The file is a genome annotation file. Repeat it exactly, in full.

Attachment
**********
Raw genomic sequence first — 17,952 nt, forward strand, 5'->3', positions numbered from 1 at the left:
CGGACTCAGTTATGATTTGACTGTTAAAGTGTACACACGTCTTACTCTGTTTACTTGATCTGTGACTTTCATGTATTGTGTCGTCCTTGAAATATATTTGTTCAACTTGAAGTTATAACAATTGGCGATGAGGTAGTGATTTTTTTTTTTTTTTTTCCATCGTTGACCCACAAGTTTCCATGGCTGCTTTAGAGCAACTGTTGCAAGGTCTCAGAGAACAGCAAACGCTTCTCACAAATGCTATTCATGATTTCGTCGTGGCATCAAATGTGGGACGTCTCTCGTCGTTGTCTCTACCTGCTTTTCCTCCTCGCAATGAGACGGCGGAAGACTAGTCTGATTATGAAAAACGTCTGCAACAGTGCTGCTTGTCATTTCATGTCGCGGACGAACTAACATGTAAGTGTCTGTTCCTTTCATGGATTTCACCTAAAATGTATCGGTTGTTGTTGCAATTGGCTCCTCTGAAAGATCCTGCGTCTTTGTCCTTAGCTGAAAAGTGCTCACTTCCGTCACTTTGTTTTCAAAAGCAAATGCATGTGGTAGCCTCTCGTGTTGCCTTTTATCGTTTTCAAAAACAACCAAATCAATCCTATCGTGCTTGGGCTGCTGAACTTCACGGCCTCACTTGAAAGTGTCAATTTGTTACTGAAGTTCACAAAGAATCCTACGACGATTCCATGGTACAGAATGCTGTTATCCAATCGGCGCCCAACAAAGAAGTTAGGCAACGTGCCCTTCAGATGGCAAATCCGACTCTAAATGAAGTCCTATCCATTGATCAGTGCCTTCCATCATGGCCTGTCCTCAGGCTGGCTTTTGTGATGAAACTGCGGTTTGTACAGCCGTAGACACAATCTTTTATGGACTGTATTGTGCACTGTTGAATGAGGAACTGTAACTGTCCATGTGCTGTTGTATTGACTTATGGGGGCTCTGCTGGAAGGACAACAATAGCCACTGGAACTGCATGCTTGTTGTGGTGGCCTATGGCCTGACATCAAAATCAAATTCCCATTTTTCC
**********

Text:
Raw genomic sequence first — 17,952 nt, forward strand, 5'->3', positions numbered from 1 at the left:
CGGACTCAGTTATGATTTGACTGTTAAAGTGTACACACGTCTTACTCTGTTTACTTGATCTGTGACTTTCATGTATTGTGTCGTCCTTGAAATATATTTGTTCAACTTGAAGTTATAACAATTGGCGATGAGGTAGTGATTTTTTTTTTTTTTTTTCCATCGTTGACCCACAAGTTTCCATGGCTGCTTTAGAGCAACTGTTGCAAGGTCTCAGAGAACAGCAAACGCTTCTCACAAATGCTATTCATGATTTCGTCGTGGCATCAAATGTGGGACGTCTCTCGTCGTTGTCTCTACCTGCTTTTCCTCCTCGCAATGAGACGGCGGAAGACTAGTCTGATTATGAAAAACGTCTGCAACAGTGCTGCTTGTCATTTCATGTCGCGGACGAACTAACATGTAAGTGTCTGTTCCTTTCATGGATTTCACCTAAAATGTATCGGTTGTTGTTGCAATTGGCTCCTCTGAAAGATCCTGCGTCTTTGTCCTTAGCTGAAAAGTGCTCACTTCCGTCACTTTGTTTTCAAAAGCAAATGCATGTGGTAGCCTCTCGTGTTGCCTTTTATCGTTTTCAAAAACAACCAAATCAATCCTATCGTGCTTGGGCTGCTGAACTTCACGGCCTCACTTGAAAGTGTCAATTTGTTACTGAAGTTCACAAAGAATCCTACGACGATTCCATGGTACAGAATGCTGTTATCCAATCGGCGCCCAACAAAGAAGTTAGGCAACGTGCCCTTCAGATGGCAAATCCGACTCTAAATGAAGTCCTATCCATTGATCAGTGCCTTCCATCATGGCCTGTCCTCAGGCTGGCTTTTGTGATGAAACTGCGGTTTGTACAGCCGTAGACACAATCTTTTATGGACTGTATTGTGCACTGTTGAATGAGGAACTGTAACTGTCCATGTGCTGTTGTATTGACTTATGGGGGCTCTGCTGGAAGGACAACAATAGCCACTGGAACTGCATGCTTGTTGTGGTGGCCTATGGCCTGACATCAAAATCAAATTCCCATTTTTCC